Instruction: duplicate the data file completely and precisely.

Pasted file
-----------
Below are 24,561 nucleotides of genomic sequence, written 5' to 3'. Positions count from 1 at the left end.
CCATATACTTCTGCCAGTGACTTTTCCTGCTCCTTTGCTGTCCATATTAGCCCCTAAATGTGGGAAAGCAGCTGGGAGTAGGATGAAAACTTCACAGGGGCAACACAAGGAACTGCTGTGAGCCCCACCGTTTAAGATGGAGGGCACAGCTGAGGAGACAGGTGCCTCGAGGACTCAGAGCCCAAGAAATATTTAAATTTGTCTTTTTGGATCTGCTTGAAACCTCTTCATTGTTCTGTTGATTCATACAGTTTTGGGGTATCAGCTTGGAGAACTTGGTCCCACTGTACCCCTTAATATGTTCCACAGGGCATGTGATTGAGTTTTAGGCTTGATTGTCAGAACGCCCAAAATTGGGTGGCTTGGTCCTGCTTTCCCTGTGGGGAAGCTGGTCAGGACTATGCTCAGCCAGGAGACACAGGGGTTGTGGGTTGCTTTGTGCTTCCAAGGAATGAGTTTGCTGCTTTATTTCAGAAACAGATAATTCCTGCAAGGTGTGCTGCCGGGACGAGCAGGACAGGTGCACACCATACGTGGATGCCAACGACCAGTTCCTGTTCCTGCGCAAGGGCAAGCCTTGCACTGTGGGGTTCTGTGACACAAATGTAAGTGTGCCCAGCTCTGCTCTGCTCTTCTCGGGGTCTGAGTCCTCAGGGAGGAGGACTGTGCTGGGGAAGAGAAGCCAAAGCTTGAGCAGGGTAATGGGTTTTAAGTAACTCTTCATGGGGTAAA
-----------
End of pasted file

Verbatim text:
Below are 24,561 nucleotides of genomic sequence, written 5' to 3'. Positions count from 1 at the left end.
CCATATACTTCTGCCAGTGACTTTTCCTGCTCCTTTGCTGTCCATATTAGCCCCTAAATGTGGGAAAGCAGCTGGGAGTAGGATGAAAACTTCACAGGGGCAACACAAGGAACTGCTGTGAGCCCCACCGTTTAAGATGGAGGGCACAGCTGAGGAGACAGGTGCCTCGAGGACTCAGAGCCCAAGAAATATTTAAATTTGTCTTTTTGGATCTGCTTGAAACCTCTTCATTGTTCTGTTGATTCATACAGTTTTGGGGTATCAGCTTGGAGAACTTGGTCCCACTGTACCCCTTAATATGTTCCACAGGGCATGTGATTGAGTTTTAGGCTTGATTGTCAGAACGCCCAAAATTGGGTGGCTTGGTCCTGCTTTCCCTGTGGGGAAGCTGGTCAGGACTATGCTCAGCCAGGAGACACAGGGGTTGTGGGTTGCTTTGTGCTTCCAAGGAATGAGTTTGCTGCTTTATTTCAGAAACAGATAATTCCTGCAAGGTGTGCTGCCGGGACGAGCAGGACAGGTGCACACCATACGTGGATGCCAACGACCAGTTCCTGTTCCTGCGCAAGGGCAAGCCTTGCACTGTGGGGTTCTGTGACACAAATGTAAGTGTGCCCAGCTCTGCTCTGCTCTTCTCGGGGTCTGAGTCCTCAGGGAGGAGGACTGTGCTGGGGAAGAGAAGCCAAAGCTTGAGCAGGGTAATGGGTTTTAAGTAACTCTTCATGGGGTAAA